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All private phone calls, text messages exposed by fatal flaw in global cellular network

Cellular network

(NaturalNews) What if every single call, text message or data transmission that you made from your mobile phone could be intercepted and decrypted by hackers using advanced software programs? A team of German scientists says this is definitely possible within the current cellular infrastructure, which contains a number of serious vulnerabilities which suggest that nothing we say or do these days is truly private.

Tobias Engel and his colleague Karsten Nohl are set to speak on these cellular network flaws at an upcoming hacker conference in Hamburg. The SS7 infrastructure, also known as Signaling System 7, is what most of the world's cellular networks still used to transmit voice and data. But it was originally developed back in the 1980s and is thus prone to attacks by more advanced technologies capable of bypassing its encryption.

According to The Washington Post (WP), the functions intentionally built into SS7 that make it possible for calls to take place while a person drives down the highway, for instance, bouncing that call from tower to tower, can be repurposed and used for evil purposes such as surveillance. These same functions, which allow users to call and text between networks and across the globe, can also be used to locate users.

Some mobile phone carriers have begun actively updating their systems to counter these system flaws, but the larger network infrastructure of SS7 is still the same as it's always been -- and it has to be in order to properly route calls, texts, and data requests. Unless the entire system is revamped at all points across the global network, smaller carriers, for instance, or national governments, will have a relatively open door for spying.

"It's like you secure the front door of the house, but the back door is wide open," explained Engel to the WP.

An earlier WP report on SS7 vulnerabilities revealed that surveillance systems have already been developed to break into the system and monitor and locate users. Whether or not governments or security groups have used them for such purposes isn't entirely clear, but Engel, Nohl and others say entities as large as the National Security Agency (NSA) or as small as a basement hacker could use them to spy on members of the public.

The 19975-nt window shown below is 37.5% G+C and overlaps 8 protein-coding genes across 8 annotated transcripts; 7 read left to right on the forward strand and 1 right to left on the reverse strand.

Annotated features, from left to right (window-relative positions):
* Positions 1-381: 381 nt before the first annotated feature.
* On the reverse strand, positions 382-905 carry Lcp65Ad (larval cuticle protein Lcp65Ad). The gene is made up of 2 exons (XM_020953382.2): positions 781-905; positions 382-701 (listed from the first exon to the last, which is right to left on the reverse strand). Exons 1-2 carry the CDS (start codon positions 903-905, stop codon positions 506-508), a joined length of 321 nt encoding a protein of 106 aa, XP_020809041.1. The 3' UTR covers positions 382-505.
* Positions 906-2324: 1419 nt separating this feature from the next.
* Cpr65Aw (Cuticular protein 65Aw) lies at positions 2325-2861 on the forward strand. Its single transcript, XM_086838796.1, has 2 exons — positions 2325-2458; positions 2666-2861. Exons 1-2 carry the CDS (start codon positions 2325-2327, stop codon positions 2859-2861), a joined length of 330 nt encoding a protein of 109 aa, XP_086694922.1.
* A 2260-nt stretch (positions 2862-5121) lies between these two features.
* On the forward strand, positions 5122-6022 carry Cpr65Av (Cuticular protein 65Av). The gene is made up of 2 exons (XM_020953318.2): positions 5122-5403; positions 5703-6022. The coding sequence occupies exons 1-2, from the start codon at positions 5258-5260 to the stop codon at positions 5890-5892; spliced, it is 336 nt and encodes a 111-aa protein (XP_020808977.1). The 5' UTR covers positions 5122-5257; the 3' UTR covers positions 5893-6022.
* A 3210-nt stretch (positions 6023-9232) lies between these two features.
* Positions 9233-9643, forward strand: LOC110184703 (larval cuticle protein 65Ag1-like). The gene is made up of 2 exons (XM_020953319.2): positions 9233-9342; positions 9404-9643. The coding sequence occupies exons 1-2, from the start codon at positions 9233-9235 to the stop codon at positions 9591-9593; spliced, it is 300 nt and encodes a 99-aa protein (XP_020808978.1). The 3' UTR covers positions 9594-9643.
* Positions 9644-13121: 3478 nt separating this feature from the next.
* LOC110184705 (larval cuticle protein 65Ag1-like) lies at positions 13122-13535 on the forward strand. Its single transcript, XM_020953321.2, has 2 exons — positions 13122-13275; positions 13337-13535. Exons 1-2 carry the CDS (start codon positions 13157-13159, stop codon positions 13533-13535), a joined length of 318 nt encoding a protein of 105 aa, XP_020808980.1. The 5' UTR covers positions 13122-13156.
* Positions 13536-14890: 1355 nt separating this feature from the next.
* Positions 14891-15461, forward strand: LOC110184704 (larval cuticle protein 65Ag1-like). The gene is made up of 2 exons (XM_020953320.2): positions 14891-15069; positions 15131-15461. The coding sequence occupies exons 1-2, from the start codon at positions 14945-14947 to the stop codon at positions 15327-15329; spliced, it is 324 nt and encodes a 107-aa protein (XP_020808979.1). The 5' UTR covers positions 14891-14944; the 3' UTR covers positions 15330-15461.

"Many of the big intelligence agencies probably have teams that do nothing but SS7 research and exploitation," says Christopher Soghoian, principal technologist for the American Civil Liberties Union (ACLU) and an expert in surveillance technology, as quoted by the WP. "They've likely sat on these things and quietly exploited them."

In the U.S., hacking tests conducted on the T-Mobile wireless network revealed that intercepting calls and texts is definitely possible. Even when strong carrier-specific encryption is present through advanced 3G or other connection types, hackers can still intercept calls and texts by requesting a temporary encryption key from the carrier.

In another test, Engel and his team hacked the mobile phone of a German senator who agreed to participate in the experiment. Not only was it possible to decrypt a text message on the senator's phone, but the team demonstrated that it may be possible to automate the decryption of texts and calls collected throughout an entire city or across a large section of the country using specialized software and antennas.

"It's all automated, at the push of a button," stated Nohl. "It would strike me as a perfect spying capability, to record and decrypt pretty much any network... Any network we have tested, it works."

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